Is your dress code policy damaging employee development?
Appearance — even if it shouldn’t — can affect how an employee is viewed in the workplace.
More than half of employees (56 percent) acknowledge they make assumptions about coworkers based on how they’re dressed, according to a Salary.com survey.
Peers aren’t the only ones judging each other’s outfits. Eight out of 10 executives say work clothes affect an employee’s chances of getting a promotion, according to a survey from admin temp service OfficeTeam.
A company’s management team may be able to take steps to overcome any bias that results from an employee’s appearance; customers and other office visitors, however, may not be as forgiving — which is a concern. No company wants the sloppy work clothes an employee is wearing to imply the organization’s efforts are anything less than high-quality.
A company dress code policy can help identify the type of work clothes that convey a sense of professionalism. To successfully stop fashion infractions, however, your dress code policy needs to be more than just a mass email advising employees to wear appropriate business casual attire (or other apparel).
The following tips can help you take a solid stance on suitable work clothes — one that will benefit both employer and employee:
- Make sure everyone is on the same page. Business casual attire is the most popular employee dress code policy choice; but the term can be widely interpreted, so it’s important to clearly define how management views casual. (Salary.com survey respondents generally described business casual attire as dress slacks or khaki pants and a tucked-in button-down shirt, which can be a good place to start.) To ensure employees understand your dress code policy expectations, outline what work clothes you classify as casual in a definitive document. Make the dress code policy guide available in multiple formats — such as in print and on a company-wide intranet — so employees can refer to it when needed.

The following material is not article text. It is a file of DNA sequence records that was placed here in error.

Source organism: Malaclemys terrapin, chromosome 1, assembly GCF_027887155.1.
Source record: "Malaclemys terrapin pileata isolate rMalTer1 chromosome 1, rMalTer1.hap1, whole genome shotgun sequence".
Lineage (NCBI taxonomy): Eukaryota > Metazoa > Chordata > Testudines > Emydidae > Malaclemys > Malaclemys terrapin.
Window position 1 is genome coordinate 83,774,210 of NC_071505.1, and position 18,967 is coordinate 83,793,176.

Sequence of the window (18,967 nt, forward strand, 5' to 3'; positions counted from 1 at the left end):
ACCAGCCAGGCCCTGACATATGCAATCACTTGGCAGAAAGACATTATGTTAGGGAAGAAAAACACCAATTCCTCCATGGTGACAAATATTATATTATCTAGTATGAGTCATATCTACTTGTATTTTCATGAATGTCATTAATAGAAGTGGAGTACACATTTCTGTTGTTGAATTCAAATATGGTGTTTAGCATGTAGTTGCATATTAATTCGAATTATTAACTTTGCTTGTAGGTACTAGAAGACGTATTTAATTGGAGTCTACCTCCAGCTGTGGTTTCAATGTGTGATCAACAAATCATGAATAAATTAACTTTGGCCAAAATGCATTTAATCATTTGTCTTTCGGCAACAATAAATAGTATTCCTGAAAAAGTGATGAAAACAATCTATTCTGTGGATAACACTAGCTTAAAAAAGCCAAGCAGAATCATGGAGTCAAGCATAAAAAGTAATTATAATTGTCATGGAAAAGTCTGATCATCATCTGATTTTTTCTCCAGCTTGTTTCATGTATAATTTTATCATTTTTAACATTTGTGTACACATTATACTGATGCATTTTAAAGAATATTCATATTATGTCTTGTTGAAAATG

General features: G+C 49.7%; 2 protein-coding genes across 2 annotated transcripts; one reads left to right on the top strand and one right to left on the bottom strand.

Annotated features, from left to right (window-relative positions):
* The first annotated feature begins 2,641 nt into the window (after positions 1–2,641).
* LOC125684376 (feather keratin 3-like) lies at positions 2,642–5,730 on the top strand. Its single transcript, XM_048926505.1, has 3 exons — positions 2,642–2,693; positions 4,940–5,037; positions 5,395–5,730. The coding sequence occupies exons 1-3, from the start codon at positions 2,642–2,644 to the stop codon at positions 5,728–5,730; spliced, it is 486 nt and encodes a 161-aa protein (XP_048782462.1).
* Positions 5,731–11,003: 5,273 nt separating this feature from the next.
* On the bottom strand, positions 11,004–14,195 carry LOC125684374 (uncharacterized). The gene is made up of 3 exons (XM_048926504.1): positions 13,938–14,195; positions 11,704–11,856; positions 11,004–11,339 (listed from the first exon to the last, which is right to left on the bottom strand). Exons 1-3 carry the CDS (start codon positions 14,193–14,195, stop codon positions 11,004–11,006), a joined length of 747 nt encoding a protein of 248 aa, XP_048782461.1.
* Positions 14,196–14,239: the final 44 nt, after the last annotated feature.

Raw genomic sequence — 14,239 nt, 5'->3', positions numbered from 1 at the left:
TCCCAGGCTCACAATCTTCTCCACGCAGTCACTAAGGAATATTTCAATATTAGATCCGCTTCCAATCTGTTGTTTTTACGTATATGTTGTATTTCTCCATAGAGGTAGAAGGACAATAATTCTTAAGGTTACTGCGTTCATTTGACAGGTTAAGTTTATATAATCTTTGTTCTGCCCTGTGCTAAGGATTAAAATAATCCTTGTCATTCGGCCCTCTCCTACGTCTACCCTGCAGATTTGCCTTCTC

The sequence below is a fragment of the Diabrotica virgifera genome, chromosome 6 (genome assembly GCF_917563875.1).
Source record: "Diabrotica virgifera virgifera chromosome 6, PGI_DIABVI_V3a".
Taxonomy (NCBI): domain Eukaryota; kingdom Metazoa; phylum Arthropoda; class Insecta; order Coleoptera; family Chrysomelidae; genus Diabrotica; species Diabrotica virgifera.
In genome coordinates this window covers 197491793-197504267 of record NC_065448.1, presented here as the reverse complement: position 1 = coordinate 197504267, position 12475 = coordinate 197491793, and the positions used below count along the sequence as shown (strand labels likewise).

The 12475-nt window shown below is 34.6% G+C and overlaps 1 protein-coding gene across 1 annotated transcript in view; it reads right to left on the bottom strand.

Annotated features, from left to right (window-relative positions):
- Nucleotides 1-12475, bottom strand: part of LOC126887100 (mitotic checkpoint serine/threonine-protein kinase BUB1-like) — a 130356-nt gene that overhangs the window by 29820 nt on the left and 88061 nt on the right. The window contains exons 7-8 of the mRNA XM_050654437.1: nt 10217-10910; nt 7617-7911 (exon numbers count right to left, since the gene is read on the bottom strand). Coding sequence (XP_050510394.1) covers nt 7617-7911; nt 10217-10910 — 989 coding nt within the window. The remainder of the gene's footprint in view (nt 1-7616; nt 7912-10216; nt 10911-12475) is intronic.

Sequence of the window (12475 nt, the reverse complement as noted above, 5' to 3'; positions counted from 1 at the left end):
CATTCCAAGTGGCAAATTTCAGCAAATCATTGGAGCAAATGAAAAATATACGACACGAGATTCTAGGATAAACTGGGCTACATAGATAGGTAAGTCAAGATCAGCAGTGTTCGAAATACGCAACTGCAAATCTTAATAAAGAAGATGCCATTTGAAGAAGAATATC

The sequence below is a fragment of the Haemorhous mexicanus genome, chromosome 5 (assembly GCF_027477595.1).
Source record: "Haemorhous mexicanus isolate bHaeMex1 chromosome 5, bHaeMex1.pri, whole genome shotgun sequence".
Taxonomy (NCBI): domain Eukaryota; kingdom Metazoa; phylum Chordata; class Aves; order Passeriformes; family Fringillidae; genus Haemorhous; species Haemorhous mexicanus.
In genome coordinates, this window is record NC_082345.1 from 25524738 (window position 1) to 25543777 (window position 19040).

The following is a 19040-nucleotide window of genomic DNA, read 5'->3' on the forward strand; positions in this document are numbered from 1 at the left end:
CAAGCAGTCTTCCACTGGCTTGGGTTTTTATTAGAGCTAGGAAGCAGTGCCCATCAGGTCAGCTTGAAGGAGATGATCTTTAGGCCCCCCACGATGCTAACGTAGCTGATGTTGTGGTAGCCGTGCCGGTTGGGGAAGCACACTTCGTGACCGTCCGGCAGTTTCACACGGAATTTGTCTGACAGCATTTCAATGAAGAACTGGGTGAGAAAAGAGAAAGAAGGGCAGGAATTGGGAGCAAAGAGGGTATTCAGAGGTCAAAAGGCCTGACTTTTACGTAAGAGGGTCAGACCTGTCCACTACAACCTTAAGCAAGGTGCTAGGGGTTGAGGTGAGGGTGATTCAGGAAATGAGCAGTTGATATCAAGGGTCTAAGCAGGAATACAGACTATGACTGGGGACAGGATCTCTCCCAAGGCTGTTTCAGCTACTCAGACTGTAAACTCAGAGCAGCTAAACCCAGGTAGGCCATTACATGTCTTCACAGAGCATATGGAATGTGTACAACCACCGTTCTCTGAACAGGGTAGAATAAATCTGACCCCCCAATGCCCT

- Don’t automatically assume you know what employees want. Business casual attire may be the most popular option; your organization (or individual office), though, may feel differently. Nearly a quarter of workers feel their dress code policy is too lenient. Nine percent encourage formal dress. Gauge workers’ overall sentiment with an enterprise-wide employee survey.
- Don’t be afraid to ban certain work clothes. Nearly two-thirds of companies won’t let workers wear flip flops, and 49 percent are anti-miniskirt, according to CareerBuilder. Jeans are forbidden by 28 percent of employers.
- Enforce your dress code policy. You need to uphold your policy for employees to respect it. Take a cue from the 35 percent of companies that have sent employees home for wearing inappropriate apparel.
If your organization hasn’t ever had a dress code policy policy in place, the way you announce it can influence whether employees happily or begrudgingly accept it.
The key is to present your policy as a positive move — designed to improve the company’s image, potentially leading to business growth and, as a result, employees’ personal gain — instead of a decree to go out and buy new work clothes.
Before you formally introduce your new dress code policy, find out what steps to take to successfully communicate the change and how to ensure your communication and policies are consistent in remote locations — if your organization is spread out between different cities, countries or even continents.